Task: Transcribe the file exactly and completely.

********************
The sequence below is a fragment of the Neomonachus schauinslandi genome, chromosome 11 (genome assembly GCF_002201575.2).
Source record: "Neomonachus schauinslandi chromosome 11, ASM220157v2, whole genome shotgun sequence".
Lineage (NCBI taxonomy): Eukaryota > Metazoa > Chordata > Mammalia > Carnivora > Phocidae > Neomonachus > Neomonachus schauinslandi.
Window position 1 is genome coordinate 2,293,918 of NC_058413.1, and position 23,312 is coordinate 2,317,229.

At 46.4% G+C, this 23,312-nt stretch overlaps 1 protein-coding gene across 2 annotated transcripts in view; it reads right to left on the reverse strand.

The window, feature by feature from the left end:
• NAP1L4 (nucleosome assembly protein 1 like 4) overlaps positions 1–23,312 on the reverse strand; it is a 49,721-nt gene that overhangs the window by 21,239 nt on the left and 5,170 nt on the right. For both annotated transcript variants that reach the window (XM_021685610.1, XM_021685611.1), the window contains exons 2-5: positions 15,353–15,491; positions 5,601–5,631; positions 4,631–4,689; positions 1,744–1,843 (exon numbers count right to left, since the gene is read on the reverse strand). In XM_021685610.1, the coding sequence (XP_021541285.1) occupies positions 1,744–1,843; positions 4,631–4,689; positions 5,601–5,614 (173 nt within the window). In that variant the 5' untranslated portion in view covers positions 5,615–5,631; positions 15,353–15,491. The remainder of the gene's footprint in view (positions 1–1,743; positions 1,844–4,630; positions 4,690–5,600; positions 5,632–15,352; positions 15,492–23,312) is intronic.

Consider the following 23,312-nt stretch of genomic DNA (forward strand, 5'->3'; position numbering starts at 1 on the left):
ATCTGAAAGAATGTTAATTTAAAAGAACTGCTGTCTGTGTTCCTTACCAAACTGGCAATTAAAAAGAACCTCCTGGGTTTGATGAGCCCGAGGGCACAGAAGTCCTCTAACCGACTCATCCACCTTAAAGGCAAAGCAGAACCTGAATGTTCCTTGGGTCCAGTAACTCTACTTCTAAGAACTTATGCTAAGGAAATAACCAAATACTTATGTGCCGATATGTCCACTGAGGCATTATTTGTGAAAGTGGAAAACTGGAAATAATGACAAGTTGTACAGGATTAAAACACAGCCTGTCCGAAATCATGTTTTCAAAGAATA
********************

The sequence below is a fragment of the Neomonachus schauinslandi genome, chromosome 11 (genome assembly GCF_002201575.2).
Source record: "Neomonachus schauinslandi chromosome 11, ASM220157v2, whole genome shotgun sequence".
Lineage (NCBI taxonomy): Eukaryota > Metazoa > Chordata > Mammalia > Carnivora > Phocidae > Neomonachus > Neomonachus schauinslandi.
Window position 1 is genome coordinate 2,293,918 of NC_058413.1, and position 23,312 is coordinate 2,317,229.

At 46.4% G+C, this 23,312-nt stretch overlaps 1 protein-coding gene across 2 annotated transcripts in view; it reads right to left on the reverse strand.

The window, feature by feature from the left end:
• NAP1L4 (nucleosome assembly protein 1 like 4) overlaps positions 1–23,312 on the reverse strand; it is a 49,721-nt gene that overhangs the window by 21,239 nt on the left and 5,170 nt on the right. For both annotated transcript variants that reach the window (XM_021685610.1, XM_021685611.1), the window contains exons 2-5: positions 15,353–15,491; positions 5,601–5,631; positions 4,631–4,689; positions 1,744–1,843 (exon numbers count right to left, since the gene is read on the reverse strand). In XM_021685610.1, the coding sequence (XP_021541285.1) occupies positions 1,744–1,843; positions 4,631–4,689; positions 5,601–5,614 (173 nt within the window). In that variant the 5' untranslated portion in view covers positions 5,615–5,631; positions 15,353–15,491. The remainder of the gene's footprint in view (positions 1–1,743; positions 1,844–4,630; positions 4,690–5,600; positions 5,632–15,352; positions 15,492–23,312) is intronic.

Consider the following 23,312-nt stretch of genomic DNA (forward strand, 5'->3'; position numbering starts at 1 on the left):
ATCTGAAAGAATGTTAATTTAAAAGAACTGCTGTCTGTGTTCCTTACCAAACTGGCAATTAAAAAGAACCTCCTGGGTTTGATGAGCCCGAGGGCACAGAAGTCCTCTAACCGACTCATCCACCTTAAAGGCAAAGCAGAACCTGAATGTTCCTTGGGTCCAGTAACTCTACTTCTAAGAACTTATGCTAAGGAAATAACCAAATACTTATGTGCCGATATGTCCACTGAGGCATTATTTGTGAAAGTGGAAAACTGGAAATAATGACAAGTTGTACAGGATTAAAACACAGCCTGTCCGAAATCATGTTTTCAAAGAATA